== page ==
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September 13, 2013

Walnut Ridge: 100 years and still growing

Community staple to celebrate a century in business Saturday

JEFFERSONVILLE — Symbols can be found in many places and things, including the humble carnation.

In 1937, the Ohio River flooded, putting river gauge levels at 57 feet in the Louisville area and setting a record that stands to this day. The flood destroyed homes and businesses alike, including the J. Julius Sons Florist along Maple Street in downtown Jeffersonville. The flood waters even reached the business’s Hamburg Pike nursery. When the Julius family picked through the debris of what was left of their horticultural offerings, it was the store’s carnations that had weathered the flood and survived.

In some ways, Walnut Ridge Nursery & Garden Center — formerly J. Julius Sons Florist — can be likened to the carnation. The family-owned business has demonstrated its hardiness time and again, surviving a century of wars, economic ups and downs, and the rise and fall of competitors both large and small. The Julius family has had to restructure the business, lopping off smaller branches of the company and nurturing those ready to blossom and flourish.

Today’s Juliuses will spend Saturday celebrating the 100th year of their family business by thanking its customers for their success, reflecting on their past and looking to the future.

“In an industry that’s actually struggling a little bit throughout the United States and being in a small town like we are, we feel very, very proud that we made it 100 years,” said David Julius, company president and part-owner.

Walnut Ridge Nursery & Garden Center’s 100th anniversary celebration Saturday, from 8 a.m. to 5 p.m., will feature special prices, door prizes and games as a thank-you to the community that supported it for the last century. Included will be the hardy carnation, which will be sold at prices considered fair in a bygone era.

“We just want all of our customers that have come in over the last 100 years or stretched out over generations to come in and enjoy the day with us,” co-owner and Dennis Julius said.

Walnut Ridge’s business model has changed significantly over the years. In the 50s, Walnut Ridge focused on wholesale to retail locations throughout the area, but began to emphasize retail sales as garden centers came to prominence throughout the country. The shift to focus on retail continued in the 60s when the company built and located two temporary greenhouses in Louisville at locations along Preston and Dixie highways.

But today, the focus is back on wholesale. Although the original Hamburg Pike location still welcomes retail customers, wholesale locations in Louisville and Evansville do business with companies that were once regarded as competitors.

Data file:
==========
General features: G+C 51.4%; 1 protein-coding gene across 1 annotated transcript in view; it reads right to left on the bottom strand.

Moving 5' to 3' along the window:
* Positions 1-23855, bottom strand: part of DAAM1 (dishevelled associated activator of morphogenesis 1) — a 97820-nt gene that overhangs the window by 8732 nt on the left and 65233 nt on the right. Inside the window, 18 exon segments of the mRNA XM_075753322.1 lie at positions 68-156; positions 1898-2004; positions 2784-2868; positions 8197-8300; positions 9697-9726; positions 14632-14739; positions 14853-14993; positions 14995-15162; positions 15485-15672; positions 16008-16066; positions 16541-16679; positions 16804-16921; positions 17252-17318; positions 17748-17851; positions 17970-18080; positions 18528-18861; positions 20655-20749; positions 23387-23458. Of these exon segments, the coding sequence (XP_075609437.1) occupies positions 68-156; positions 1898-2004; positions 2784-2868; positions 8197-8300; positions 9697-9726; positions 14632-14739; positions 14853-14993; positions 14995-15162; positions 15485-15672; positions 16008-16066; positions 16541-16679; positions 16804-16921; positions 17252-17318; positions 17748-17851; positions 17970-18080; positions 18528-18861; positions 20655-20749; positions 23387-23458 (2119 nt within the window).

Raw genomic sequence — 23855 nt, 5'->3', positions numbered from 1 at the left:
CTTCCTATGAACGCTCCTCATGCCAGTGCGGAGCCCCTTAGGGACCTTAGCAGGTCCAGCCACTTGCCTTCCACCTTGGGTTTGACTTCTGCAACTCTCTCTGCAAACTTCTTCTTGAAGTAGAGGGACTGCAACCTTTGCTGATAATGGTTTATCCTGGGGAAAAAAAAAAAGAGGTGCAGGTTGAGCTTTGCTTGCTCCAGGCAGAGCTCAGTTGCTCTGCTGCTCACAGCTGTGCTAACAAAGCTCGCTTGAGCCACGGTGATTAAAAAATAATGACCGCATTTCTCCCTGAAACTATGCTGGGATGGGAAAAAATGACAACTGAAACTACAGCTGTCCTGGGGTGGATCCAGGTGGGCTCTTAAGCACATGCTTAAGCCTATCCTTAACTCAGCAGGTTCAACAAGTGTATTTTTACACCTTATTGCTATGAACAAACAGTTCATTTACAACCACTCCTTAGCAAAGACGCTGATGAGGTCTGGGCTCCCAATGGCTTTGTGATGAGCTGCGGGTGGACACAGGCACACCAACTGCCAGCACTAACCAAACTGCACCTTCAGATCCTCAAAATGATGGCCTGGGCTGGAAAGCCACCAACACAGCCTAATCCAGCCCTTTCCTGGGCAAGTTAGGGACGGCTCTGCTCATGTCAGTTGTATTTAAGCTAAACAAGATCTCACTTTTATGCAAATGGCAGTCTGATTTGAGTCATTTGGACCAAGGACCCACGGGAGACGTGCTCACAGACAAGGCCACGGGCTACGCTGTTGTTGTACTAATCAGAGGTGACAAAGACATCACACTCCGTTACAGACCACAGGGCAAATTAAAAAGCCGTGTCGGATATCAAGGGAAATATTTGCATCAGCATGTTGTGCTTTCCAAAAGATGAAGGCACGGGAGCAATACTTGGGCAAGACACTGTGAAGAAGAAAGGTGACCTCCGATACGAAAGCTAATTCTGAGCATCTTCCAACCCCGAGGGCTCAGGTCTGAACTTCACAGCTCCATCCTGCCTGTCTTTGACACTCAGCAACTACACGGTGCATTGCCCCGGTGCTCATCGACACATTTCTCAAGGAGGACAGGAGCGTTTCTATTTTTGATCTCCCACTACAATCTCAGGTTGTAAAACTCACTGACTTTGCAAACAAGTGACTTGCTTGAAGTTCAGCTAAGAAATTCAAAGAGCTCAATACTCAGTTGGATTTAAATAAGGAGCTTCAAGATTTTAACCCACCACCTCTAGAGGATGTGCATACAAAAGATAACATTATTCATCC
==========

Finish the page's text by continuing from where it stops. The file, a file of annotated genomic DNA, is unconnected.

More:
“Every day’s a new challenge, but the people that are surviving adapt, maybe change a few things and keep moving,” David Julius said. “I can tell you that in our industry, everyone that didn’t adapt is gone.”

David and Dennis Julius are part of the fourth generation of family members working for Walnut Ridge, and the fifth generation has already arrived, learning what has worked in the past and offering ideas that will be put to the test in the 21st Century.

“With the next generation in, it’s kind of exciting ... when we got out of college, my brother and I, we were full of ideas and energy, and we still are, but it’s kind of nice to see that younger group come in and say, ‘Hey, let’s try this,’” Dennis Julius said.

Although Walnut Ridge is now regarded as one of the area’s largest companies in the industry, it still faces challenges. The buying power of big-box retailers like  Home Depot, Lowe’s and others have forced the Juliuses to tighten their belts, as has the cost of labor for Walnut Ridge’s 100 or so employees.

The Julius family traces its heritage back to Germany, where the family motto was “immer arbeiten,” which means “always working.” For 100 years, that’s what the Juliuses have done, and there’s no end in sight.

“Walt Bales used to say, ‘The harder you work, the luckier you get,’” Dennis Julius said. “We’re kind of like that, as well. Our work is kind of like milking cows. Every day you’ve got to be there.”

 

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Sierra Proctor, 13, New Albany, looks through a clothing rack at the Clarksville Salvation Army Thrift Store along Little League Boulevard on Wednesday morning. Students enrolled in any level of schooling in Floyd, Clark, Washington, and Scott counties were eligible for the back-to-school clothing giveaway.

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